What they say

Stephen Archer is a speaker with great charisma. By using illustrations and personal experiences and not being afraid to share his own point of view of the current situation and who is to blame for it, he engages the whole audience, at the same time helping us all to understand the credit crunch a little better.

— Warwick Business School


How to approach a new leadership role

Stepping into a new leadership role can be daunting. New Prime Minister Theresa May, and the new England football manager, Sam Allardyce, will no doubt be feeling the pressure despite their credentials and soon there will be a new leader in Saatchi.

All eyes are on these people right now. They will all have a honeymoon period but these are getting shorter as the volume and intensity of scrutiny increases with modern media. Ms May will be judged on how she can successfully steer the UK through Brexit but before that she will be judged on he style and substance as a day to day leader. Mr Allardyce will be judged on how he can turn around England’s football fortunes after its disappointing performance at Euro 2016. For him the judgement is mostly about match scores.

Anyone who moves into a leadership position for the first time faces huge challenges to convince those that put them there that they made the right choice. Whilst it’s a time for celebration, some will fear how they will cope and what they need to do to lead people’s hearts and minds effectively and convincingly.

So how can you become a great leader and win the trust of your staff?

Act like the NEW leader from day one – set the tone of your leadership style from the outset. Be confident, self-assured and respectful with everyone you meet. Speak to people as you want to be spoken to and remember to listen. The first few weeks is when people will develop their perceptions of you, so work hard to earn people’s trust. People want to look up to the leader. When Phil Clarke took over as Tesco’s CEO he kept too much of the Leahy legacy alive which was a mistake, as were many of Leahy’s ventures. Clarke should have been more objective and independent minded. It was his undoing. It has fallen to the more recent CEO, Dave Lewis to act as the much needed ‘new broom’ to ruthlessly undo past mistakes and put the house in order. The new leader must set out the tone, values and culture that is desired, this will be key to effective change and progress.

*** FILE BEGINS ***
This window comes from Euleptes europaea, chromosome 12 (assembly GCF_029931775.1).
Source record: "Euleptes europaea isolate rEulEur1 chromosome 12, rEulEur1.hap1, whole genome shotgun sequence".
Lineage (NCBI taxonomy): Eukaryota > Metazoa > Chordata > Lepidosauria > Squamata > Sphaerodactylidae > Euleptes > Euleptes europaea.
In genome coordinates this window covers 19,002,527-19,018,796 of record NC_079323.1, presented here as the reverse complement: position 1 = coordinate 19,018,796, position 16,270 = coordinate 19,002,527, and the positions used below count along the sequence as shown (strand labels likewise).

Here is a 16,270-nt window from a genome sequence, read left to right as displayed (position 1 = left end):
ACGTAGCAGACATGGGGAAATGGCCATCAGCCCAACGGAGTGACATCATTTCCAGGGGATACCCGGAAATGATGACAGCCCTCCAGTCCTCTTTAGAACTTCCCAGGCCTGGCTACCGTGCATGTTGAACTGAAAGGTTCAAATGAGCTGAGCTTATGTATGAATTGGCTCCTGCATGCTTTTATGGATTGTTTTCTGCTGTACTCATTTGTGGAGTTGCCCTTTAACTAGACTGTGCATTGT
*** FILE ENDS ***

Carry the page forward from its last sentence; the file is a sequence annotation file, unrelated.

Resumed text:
Set bold goals – part of a leader’s remit is to set bold and audacious goals. Such goals could take years to achieve, but they need to be specific enough that everyone in the organisation understands them, buys into them and is willing to work together to achieve them. Therefore bold must also mean achievable. I would argue that Mark Bolland was not bold enough when he took the reins at M&S. He missed a great opportunity to really position and re-purpose M&S (non-food) in today’s retail environment. Will Steve Rowe be bold enough? Time will tell but I worry about the lack of young minds on the board and whether or not the institutional culture of M&S can be unwound fast enough.

Trust employees with the truth – and don’t do everything yourself. Great leaders, like Jeff Bezos and Richard Branson surround themselves with talented individuals who can offer their own solutions. Set the vision and determine the goals but trust people to make it happen. If they cannot then you must change people as rapidly as is prudent. Tolerance is good, indecisiveness bad. Communicate the vision for the future and if things need changing, tell people and involve them in making the changes. Show your confidence in them by letting them participate in the design of a new strategy. If the team is too cautious in their approach to change then give them one more chance but with greater clarity. Did Bolland do this in M&S?